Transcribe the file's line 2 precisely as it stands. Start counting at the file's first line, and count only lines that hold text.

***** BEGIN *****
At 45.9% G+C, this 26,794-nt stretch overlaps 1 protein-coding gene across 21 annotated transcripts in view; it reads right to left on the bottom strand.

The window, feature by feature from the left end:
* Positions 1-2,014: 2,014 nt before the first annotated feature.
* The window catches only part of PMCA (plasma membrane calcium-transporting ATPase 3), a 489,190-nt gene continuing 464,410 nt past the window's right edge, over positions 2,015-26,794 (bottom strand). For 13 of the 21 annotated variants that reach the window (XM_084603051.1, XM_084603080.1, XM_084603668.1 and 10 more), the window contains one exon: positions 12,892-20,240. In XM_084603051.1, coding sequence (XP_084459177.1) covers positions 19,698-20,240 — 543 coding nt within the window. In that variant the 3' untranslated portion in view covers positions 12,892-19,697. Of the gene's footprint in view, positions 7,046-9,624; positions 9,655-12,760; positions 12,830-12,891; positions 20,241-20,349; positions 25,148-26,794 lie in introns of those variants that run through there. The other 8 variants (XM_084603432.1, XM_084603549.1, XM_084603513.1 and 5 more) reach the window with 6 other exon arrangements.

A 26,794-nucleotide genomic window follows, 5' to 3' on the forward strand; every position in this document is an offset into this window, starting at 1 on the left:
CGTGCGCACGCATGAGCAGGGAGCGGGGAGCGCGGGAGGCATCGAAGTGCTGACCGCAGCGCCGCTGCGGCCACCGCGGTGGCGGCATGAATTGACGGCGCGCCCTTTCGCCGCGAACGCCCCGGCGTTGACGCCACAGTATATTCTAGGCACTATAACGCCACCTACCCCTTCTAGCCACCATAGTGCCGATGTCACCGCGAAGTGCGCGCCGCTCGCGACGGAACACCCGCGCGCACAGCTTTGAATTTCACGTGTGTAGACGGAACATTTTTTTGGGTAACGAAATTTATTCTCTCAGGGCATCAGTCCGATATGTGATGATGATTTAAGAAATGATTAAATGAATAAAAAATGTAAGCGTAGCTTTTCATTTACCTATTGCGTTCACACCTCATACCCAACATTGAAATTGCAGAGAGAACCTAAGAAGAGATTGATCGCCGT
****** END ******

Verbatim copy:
The window, feature by feature from the left end: